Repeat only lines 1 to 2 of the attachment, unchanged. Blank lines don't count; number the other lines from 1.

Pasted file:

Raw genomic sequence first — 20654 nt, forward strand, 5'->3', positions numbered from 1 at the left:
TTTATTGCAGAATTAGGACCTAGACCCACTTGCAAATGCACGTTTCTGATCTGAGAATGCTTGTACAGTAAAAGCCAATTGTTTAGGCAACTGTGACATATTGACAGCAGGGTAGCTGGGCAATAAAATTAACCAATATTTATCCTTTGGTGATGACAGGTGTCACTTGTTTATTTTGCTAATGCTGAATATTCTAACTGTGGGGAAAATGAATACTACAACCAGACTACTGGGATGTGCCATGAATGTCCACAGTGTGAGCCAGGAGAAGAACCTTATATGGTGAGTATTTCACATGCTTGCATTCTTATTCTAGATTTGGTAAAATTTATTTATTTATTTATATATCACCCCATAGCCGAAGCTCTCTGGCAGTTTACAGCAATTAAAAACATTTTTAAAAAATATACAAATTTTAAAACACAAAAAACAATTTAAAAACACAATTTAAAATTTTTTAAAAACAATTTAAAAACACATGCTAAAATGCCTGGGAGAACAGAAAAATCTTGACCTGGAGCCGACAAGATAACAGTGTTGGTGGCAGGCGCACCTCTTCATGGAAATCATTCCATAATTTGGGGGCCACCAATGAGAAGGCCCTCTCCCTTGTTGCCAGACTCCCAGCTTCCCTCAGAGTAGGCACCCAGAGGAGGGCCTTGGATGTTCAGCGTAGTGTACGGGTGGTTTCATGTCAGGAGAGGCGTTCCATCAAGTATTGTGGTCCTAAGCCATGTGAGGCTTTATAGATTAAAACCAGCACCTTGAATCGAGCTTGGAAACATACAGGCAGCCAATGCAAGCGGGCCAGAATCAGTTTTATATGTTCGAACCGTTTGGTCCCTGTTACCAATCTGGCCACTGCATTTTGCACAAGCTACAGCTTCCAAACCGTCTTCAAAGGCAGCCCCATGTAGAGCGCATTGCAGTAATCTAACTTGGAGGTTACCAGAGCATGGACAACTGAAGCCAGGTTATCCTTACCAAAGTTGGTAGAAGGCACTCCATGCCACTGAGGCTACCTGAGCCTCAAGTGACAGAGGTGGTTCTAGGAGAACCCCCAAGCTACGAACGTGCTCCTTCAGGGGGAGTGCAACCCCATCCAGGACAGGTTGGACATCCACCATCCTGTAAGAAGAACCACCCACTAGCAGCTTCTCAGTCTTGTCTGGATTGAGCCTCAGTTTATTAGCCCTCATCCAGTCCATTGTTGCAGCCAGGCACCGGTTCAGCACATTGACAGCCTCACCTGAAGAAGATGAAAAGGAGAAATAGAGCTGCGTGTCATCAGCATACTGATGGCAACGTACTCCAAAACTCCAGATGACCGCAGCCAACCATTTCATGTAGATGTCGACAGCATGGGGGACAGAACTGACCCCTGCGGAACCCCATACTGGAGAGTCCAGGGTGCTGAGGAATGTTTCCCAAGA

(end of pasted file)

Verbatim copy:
Raw genomic sequence first — 20654 nt, forward strand, 5'->3', positions numbered from 1 at the left:
TTTATTGCAGAATTAGGACCTAGACCCACTTGCAAATGCACGTTTCTGATCTGAGAATGCTTGTACAGTAAAAGCCAATTGTTTAGGCAACTGTGACATATTGACAGCAGGGTAGCTGGGCAATAAAATTAACCAATATTTATCCTTTGGTGATGACAGGTGTCACTTGTTTATTTTGCTAATGCTGAATATTCTAACTGTGGGGAAAATGAATACTACAACCAGACTACTGGGATGTGCCATGAATGTCCACAGTGTGAGCCAGGAGAAGAACCTTATATGGTGAGTATTTCACATGCTTGCATTCTTATTCTAGATTTGGTAAAATTTATTTATTTATTTATATATCACCCCATAGCCGAAGCTCTCTGGCAGTTTACAGCAATTAAAAACATTTTTAAAAAATATACAAATTTTAAAACACAAAAAACAATTTAAAAACACAATTTAAAATTTTTTAAAAACAATTTAAAAACACATGCTAAAATGCCTGGGAGAACAGAAAAATCTTGACCTGGAGCCGACAAGATAACAGTGTTGGTGGCAGGCGCACCTCTTCATGGAAATCATTCCATAATTTGGGGGCCACCAATGAGAAGGCCCTCTCCCTTGTTGCCAGACTCCCAGCTTCCCTCAGAGTAGGCACCCAGAGGAGGGCCTTGGATGTTCAGCGTAGTGTACGGGTGGTTTCATGTCAGGAGAGGCGTTCCATCAAGTATTGTGGTCCTAAGCCATGTGAGGCTTTATAGATTAAAACCAGCACCTTGAATCGAGCTTGGAAACATACAGGCAGCCAATGCAAGCGGGCCAGAATCAGTTTTATATGTTCGAACCGTTTGGTCCCTGTTACCAATCTGGCCACTGCATTTTGCACAAGCTACAGCTTCCAAACCGTCTTCAAAGGCAGCCCCATGTAGAGCGCATTGCAGTAATCTAACTTGGAGGTTACCAGAGCATGGACAACTGAAGCCAGGTTATCCTTACCAAAGTTGGTAGAAGGCACTCCATGCCACTGAGGCTACCTGAGCCTCAAGTGACAGAGGTGGTTCTAGGAGAACCCCCAAGCTACGAACGTGCTCCTTCAGGGGGAGTGCAACCCCATCCAGGACAGGTTGGACATCCACCATCCTGTAAGAAGAACCACCCACTAGCAGCTTCTCAGTCTTGTCTGGATTGAGCCTCAGTTTATTAGCCCTCATCCAGTCCATTGTTGCAGCCAGGCACCGGTTCAGCACATTGACAGCCTCACCTGAAGAAGATGAAAAGGAGAAATAGAGCTGCGTGTCATCAGCATACTGATGGCAACGTACTCCAAAACTCCAGATGACCGCAGCCAACCATTTCATGTAGATGTCGACAGCATGGGGGACAGAACTGACCCCTGCGGAACCCCATACTGGAGAGTCCAGGGTGCTGAGGAATGTTTCCCAAGA